Henderson makes second mayor run

The Baltimore Sun

If past elections are any indication, thousands of voters will turn out for the general election Tuesday to cast a ballot for whichever Democrat appears on the screen, burying candidates from the other parties under the reality of how politics work in Baltimore.

But Elbert R. Henderson, the Republican candidate for mayor, would like voters to know that, technically, they have another option, even if practically few of them exercise it.

Henderson, 57, an official in the Washington, D.C., corrections department, is making a second run for mayor, hoping to unseat Democrat Sheila Dixon. Dixon, he said, has failed to deliver to residents in her nearly two decades in city government.

"Our city is calling for a leader and I'm here to answer," Henderson said. "I'm just like every other resident of Baltimore City. I want affordable homes. I want better schools. I want safer streets and I want lower taxes."

In a city where registered Democrats outnumber Republicans more than 8 to 1, Henderson faces overwhelming odds. The last time Baltimore voters elected a Republican to the city's top position was in 1963. It isn't easy for residents - not to mention officials at City Hall - to even remember there is still an election after Dixon won September's Democratic primary.

When Henderson ran against then-Mayor Martin O'Malley in 2004, he received 12 percent of the vote.

And then there is the nagging question of where Henderson lives, which hounded him during his last run for office. He lists a home in Baltimore City and a home in Carroll County as principal residences with the state Department of Assessments and Taxation.

But Henderson describes himself as a fighter, with decades of military experience as well as positions in corrections departments - including more than 30 years with the state. He has a direct, no-nonsense demeanor.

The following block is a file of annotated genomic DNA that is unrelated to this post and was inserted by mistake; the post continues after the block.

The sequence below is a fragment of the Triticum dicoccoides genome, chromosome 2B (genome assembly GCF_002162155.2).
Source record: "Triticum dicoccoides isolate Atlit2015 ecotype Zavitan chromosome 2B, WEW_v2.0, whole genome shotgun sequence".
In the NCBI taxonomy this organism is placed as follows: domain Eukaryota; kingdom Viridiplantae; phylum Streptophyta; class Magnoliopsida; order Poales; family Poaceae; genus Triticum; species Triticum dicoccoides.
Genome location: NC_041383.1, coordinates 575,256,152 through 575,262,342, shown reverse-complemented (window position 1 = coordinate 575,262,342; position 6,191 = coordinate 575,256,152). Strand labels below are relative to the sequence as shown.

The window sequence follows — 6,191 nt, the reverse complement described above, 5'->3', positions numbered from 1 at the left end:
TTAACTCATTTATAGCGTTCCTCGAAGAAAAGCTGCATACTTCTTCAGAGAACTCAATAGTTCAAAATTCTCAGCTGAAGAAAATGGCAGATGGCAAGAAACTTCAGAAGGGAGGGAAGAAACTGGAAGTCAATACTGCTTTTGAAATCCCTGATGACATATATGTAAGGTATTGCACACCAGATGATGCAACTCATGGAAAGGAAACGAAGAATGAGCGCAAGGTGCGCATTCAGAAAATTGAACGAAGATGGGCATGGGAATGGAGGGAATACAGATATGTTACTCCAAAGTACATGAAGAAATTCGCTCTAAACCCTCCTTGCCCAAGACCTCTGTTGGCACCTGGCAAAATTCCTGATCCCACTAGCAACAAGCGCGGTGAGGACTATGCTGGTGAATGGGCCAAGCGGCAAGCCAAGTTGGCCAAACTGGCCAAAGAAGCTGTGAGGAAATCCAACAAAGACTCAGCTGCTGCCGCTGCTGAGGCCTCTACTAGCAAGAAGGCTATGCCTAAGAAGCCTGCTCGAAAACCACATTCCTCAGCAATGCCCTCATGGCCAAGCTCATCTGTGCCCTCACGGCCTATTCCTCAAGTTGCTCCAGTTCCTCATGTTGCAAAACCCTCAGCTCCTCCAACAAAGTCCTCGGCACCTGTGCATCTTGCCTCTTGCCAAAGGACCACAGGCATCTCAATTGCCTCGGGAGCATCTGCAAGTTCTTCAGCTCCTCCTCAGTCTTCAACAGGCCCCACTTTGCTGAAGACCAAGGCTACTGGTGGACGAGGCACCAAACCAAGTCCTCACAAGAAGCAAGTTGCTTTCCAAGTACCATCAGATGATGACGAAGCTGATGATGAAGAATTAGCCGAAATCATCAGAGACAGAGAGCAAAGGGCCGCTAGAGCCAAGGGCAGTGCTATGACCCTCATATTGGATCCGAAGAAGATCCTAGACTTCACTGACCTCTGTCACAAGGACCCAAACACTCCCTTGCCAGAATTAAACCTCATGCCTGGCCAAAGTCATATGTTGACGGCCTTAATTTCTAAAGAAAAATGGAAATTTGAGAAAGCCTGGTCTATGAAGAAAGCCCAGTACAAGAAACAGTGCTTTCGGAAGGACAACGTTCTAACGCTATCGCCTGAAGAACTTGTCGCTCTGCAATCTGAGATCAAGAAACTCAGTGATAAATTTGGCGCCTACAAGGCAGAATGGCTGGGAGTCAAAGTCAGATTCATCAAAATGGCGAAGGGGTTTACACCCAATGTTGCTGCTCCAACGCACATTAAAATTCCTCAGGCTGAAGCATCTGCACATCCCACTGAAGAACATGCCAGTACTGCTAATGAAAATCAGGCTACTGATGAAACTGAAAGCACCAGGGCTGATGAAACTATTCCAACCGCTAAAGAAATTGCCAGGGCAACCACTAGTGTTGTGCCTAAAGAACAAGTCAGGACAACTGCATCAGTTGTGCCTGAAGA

He counts affordable housing among his most important issues and suggests the city should return to the $1 home program created in the 1970s under then-Mayor William Donald Schaefer. Several neighborhoods near the Inner Harbor were strengthened when the city sold vacant homes for $1 to owners who were willing to renovate them.

Henderson also advocates for a more concerted effort to bring social services to people before they become caught up in the criminal justice system. He bristled at the suggestion that the idea sounded similar to Dixon's "holistic approach," in which she has said the city needs to do more to help residents before they are arrested.

"Sheila Dixon is a parasite, and I hate to carry it like that, but I want to be fair," Henderson said during an interview that took place in Washington.

Dixon, he argued, had stolen his ideas as well as those of City Councilman Keiffer J. Mitchell Jr., who ran an unsuccessful campaign against Dixon in the Democratic primary.

Anthony McCarthy, a Dixon spokesman, said he believes many people in Baltimore do not know who Henderson is and, more importantly, where he stands on issues.

"It would be a disaster if he were elected," McCarthy said. "There's a lack of connect when it comes to the issues that the mayor deals with every day. The people don't know what Elbert Henderson would do."